The news from Monte Carlo

“Pleasantly boring” is how Hoshina described the recent Monte Carlo Rendez-Vous. “Chile was discussed, as were New Zealand losses and the impact of the Deepwater Horizon disaster, but there was a relative calm to the proceedings.” Despite the heaviest first half-year losses suffered by the industry in 11 years, for Tokio Millennium Re, there had been little cause for alarm as the company continued to enjoy “relatively good profits” despite the high cat losses and softening rates impacting the rest of the industry. With regard to the latter, Hoshina indicated that his company is “now holding up a bit better”, although he also said that “rates will continue to soften across the wider market without the intervention of a major cat event”.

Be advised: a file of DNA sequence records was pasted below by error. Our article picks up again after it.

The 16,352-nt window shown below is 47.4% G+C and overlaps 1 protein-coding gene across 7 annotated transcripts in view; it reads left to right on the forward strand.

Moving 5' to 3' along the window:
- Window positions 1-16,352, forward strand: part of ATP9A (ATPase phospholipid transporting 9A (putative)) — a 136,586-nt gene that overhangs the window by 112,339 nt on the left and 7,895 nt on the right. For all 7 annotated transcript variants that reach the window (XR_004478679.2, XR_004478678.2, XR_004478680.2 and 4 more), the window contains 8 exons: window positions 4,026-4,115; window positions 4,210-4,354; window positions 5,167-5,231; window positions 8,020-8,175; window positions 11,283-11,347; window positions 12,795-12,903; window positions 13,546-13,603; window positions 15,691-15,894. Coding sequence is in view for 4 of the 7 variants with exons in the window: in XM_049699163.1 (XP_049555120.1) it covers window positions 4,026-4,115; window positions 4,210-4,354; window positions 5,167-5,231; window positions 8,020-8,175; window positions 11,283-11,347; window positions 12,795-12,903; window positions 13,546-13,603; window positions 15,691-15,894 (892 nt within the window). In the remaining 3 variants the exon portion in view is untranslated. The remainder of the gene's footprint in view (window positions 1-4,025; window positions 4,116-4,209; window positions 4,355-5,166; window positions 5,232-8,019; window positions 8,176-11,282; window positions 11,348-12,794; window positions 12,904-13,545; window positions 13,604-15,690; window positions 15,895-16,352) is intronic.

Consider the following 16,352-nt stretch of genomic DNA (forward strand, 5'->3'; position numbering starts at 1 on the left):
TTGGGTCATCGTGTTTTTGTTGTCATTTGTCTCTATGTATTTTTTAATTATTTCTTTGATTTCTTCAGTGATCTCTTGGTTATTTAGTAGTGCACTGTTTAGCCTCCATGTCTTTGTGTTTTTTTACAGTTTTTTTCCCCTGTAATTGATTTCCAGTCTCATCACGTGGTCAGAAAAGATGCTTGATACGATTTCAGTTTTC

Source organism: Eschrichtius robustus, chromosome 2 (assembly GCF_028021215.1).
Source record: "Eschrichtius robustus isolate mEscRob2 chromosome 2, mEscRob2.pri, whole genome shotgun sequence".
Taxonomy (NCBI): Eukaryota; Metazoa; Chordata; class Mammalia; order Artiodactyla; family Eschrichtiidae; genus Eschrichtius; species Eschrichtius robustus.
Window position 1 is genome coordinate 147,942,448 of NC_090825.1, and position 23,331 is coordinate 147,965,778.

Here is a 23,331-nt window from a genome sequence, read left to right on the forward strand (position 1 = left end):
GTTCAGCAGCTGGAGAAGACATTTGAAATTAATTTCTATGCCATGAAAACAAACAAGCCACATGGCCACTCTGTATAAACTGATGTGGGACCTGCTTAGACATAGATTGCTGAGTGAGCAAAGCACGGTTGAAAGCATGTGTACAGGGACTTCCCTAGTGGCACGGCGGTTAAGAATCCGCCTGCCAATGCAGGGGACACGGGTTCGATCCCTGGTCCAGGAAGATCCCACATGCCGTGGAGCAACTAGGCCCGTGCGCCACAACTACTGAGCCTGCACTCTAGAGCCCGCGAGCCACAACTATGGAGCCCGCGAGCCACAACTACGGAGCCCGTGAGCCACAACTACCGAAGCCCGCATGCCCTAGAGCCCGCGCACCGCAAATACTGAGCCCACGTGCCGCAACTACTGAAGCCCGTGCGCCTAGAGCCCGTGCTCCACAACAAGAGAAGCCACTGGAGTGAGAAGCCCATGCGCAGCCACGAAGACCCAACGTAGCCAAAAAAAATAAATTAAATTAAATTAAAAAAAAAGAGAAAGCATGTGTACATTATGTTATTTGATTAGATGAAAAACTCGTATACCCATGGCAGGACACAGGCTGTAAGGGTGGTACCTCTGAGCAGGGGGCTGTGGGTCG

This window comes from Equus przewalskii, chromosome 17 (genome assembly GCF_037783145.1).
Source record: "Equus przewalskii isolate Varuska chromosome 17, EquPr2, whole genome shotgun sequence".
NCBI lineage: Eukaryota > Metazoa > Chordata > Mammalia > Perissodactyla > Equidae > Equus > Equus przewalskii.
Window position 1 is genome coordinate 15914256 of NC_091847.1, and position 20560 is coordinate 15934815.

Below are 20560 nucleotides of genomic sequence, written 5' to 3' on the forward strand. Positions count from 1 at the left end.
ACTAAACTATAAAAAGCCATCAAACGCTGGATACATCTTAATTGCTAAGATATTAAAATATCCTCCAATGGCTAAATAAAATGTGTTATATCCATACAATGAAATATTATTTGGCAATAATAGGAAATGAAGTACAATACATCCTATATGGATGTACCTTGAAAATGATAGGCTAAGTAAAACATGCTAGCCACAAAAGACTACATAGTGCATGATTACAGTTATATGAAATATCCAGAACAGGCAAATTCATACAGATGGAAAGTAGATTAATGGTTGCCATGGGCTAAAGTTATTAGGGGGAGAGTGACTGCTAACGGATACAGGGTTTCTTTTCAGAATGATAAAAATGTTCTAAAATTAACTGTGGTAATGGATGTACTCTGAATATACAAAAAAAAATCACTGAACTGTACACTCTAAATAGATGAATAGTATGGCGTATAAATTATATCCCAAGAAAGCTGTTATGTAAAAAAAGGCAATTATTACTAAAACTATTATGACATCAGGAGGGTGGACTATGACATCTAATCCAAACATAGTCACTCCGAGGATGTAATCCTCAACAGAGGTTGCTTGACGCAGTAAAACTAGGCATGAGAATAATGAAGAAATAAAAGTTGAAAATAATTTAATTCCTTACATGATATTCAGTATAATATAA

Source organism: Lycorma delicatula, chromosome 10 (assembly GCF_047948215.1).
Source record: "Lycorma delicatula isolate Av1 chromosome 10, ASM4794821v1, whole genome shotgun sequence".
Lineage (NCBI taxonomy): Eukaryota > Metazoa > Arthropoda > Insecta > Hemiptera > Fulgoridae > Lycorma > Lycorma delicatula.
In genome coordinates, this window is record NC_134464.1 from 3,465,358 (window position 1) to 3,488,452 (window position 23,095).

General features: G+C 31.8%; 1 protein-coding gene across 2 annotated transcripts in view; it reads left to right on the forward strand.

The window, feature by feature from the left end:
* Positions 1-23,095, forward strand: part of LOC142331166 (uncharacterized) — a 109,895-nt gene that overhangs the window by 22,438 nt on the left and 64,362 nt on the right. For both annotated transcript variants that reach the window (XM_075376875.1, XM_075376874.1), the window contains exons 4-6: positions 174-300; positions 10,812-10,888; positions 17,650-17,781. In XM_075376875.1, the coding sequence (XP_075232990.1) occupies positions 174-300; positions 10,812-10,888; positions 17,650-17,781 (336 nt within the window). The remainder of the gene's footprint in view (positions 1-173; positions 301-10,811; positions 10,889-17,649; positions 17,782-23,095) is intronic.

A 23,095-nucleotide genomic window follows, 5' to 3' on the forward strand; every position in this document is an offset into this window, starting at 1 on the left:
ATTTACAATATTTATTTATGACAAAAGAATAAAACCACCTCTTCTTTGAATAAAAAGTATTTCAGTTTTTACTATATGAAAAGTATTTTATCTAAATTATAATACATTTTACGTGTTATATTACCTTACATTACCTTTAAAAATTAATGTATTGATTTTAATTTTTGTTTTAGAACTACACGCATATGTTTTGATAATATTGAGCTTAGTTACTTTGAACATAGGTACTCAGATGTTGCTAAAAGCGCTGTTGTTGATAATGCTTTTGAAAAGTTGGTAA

Asked what kind of cat event might prompt a turn in the market, Hoshina said: “Following Chile, nothing moved. And Deepwater had only a limited and line-specific impact, with much of the liability still up in the air. Talking figures, I don’t believe that a $20 billion loss event in the States would be sufficient to turn the market. Even a similarly sizeable loss in a European region might not be enough to turn the market around.” It seems that the figure mooted in Monte Carlo of a massive $50 billion loss event or a sequence of events will be the only thing likely to effect a wider turn in the market. “It took a combination of Ike and the financial crisis to turn the market last time,” Hoshina observed.